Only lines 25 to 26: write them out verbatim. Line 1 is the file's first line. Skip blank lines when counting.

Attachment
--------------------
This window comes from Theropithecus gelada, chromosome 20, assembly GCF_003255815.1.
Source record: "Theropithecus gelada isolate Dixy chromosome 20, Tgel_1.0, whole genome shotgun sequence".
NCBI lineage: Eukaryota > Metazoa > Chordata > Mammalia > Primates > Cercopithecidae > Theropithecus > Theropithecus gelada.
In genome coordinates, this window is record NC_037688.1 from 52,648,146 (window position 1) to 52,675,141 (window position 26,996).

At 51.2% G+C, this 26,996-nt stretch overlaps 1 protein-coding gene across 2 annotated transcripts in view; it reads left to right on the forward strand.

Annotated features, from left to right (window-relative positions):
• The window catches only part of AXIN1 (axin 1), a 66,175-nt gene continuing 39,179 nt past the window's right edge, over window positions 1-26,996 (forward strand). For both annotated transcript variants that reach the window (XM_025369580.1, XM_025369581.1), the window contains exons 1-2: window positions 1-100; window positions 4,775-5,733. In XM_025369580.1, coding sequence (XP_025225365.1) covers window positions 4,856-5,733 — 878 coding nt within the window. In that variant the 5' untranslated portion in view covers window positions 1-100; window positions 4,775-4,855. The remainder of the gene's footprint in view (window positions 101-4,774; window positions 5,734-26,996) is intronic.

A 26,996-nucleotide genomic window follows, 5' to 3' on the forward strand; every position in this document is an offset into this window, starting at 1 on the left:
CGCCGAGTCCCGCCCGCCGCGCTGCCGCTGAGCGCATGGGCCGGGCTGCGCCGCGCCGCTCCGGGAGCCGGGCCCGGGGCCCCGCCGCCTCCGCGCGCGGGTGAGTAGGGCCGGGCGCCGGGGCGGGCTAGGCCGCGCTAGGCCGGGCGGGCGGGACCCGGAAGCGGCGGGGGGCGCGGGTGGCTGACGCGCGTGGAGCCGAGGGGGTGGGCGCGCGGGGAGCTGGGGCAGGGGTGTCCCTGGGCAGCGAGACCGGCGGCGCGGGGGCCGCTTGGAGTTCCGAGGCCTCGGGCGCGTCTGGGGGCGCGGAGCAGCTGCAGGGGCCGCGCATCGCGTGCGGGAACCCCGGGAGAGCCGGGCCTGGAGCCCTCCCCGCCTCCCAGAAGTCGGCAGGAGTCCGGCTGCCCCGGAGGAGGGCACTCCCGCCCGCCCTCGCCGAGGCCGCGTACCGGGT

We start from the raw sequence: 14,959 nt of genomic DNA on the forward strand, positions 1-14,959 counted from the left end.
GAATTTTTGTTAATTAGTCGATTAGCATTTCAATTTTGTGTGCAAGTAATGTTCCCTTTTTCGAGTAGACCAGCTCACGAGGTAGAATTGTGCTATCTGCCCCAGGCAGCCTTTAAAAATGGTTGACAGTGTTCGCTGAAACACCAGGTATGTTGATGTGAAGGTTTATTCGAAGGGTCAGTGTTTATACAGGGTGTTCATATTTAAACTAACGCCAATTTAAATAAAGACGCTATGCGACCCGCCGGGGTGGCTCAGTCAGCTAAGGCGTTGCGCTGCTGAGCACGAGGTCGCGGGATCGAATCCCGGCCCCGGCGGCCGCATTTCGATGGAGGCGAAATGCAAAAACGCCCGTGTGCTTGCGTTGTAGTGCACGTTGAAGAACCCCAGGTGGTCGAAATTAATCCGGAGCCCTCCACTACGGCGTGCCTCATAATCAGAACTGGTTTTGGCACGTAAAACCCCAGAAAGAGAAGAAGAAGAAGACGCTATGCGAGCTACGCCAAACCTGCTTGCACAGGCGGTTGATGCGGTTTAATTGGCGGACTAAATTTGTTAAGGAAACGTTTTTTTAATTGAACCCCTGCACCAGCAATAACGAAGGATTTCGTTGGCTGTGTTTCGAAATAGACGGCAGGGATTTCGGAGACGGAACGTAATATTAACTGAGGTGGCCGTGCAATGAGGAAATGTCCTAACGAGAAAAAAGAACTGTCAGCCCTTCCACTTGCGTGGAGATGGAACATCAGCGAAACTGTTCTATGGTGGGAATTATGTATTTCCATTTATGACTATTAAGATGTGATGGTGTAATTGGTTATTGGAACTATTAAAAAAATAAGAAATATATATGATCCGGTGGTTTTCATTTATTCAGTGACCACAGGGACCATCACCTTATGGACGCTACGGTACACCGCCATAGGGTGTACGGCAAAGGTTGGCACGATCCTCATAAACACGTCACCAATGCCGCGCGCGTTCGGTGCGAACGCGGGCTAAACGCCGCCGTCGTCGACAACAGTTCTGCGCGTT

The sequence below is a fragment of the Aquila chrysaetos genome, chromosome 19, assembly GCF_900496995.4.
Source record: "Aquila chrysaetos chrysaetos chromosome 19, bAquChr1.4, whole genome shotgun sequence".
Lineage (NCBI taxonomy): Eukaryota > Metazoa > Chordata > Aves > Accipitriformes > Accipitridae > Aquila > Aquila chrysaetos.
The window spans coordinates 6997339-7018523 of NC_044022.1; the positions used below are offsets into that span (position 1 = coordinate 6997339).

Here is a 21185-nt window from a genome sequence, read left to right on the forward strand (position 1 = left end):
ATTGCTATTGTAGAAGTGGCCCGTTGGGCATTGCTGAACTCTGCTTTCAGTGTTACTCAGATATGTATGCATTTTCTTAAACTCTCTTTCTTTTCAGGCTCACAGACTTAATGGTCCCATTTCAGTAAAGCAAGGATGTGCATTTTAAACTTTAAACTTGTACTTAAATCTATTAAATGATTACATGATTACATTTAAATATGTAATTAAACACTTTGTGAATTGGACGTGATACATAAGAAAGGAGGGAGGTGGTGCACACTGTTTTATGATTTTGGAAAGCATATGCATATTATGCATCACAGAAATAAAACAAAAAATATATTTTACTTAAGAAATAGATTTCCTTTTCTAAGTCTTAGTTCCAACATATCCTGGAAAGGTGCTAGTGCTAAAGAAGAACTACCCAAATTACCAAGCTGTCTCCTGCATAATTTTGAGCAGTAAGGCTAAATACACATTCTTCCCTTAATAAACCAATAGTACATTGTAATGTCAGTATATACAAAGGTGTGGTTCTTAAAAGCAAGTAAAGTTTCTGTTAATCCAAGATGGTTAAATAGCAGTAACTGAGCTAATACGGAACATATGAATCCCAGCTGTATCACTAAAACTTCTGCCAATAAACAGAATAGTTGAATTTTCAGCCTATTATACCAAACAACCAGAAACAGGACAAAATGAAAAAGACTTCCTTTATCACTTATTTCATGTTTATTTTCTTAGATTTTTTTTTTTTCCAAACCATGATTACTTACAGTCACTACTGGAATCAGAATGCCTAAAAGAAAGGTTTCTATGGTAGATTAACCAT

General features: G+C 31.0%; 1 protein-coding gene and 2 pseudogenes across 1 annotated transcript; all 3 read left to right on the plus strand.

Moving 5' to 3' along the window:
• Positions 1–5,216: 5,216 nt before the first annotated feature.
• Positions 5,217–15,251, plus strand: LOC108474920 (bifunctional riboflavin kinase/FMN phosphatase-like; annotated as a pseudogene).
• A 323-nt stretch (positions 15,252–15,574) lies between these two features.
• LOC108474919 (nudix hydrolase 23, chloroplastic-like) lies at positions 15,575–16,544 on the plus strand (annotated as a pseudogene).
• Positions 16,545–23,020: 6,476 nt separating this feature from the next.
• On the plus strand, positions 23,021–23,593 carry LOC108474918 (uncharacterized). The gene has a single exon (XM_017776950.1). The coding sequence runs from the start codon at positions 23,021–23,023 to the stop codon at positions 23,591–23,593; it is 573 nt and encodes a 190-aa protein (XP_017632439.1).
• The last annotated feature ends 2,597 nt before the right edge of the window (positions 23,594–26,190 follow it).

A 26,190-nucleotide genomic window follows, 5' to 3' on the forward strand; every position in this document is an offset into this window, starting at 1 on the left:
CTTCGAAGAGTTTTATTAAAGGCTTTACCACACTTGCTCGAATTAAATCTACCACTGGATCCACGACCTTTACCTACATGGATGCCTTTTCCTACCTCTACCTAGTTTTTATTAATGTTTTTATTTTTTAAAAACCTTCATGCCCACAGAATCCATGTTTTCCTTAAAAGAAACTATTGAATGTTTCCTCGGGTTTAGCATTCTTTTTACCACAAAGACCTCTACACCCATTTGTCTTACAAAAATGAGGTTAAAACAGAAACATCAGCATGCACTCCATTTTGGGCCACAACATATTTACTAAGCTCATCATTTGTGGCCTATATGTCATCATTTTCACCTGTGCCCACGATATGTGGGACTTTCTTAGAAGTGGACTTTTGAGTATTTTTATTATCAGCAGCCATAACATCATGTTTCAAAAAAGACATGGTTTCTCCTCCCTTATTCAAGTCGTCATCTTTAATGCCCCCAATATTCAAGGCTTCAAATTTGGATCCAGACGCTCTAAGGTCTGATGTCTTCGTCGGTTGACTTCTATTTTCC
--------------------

• On the plus strand, positions 23,021–23,593 carry LOC108474918 (uncharacterized). The gene has a single exon (XM_017776950.1). The coding sequence runs from the start codon at positions 23,021–23,023 to the stop codon at positions 23,591–23,593; it is 573 nt and encodes a 190-aa protein (XP_017632439.1).
• The last annotated feature ends 2,597 nt before the right edge of the window (positions 23,594–26,190 follow it).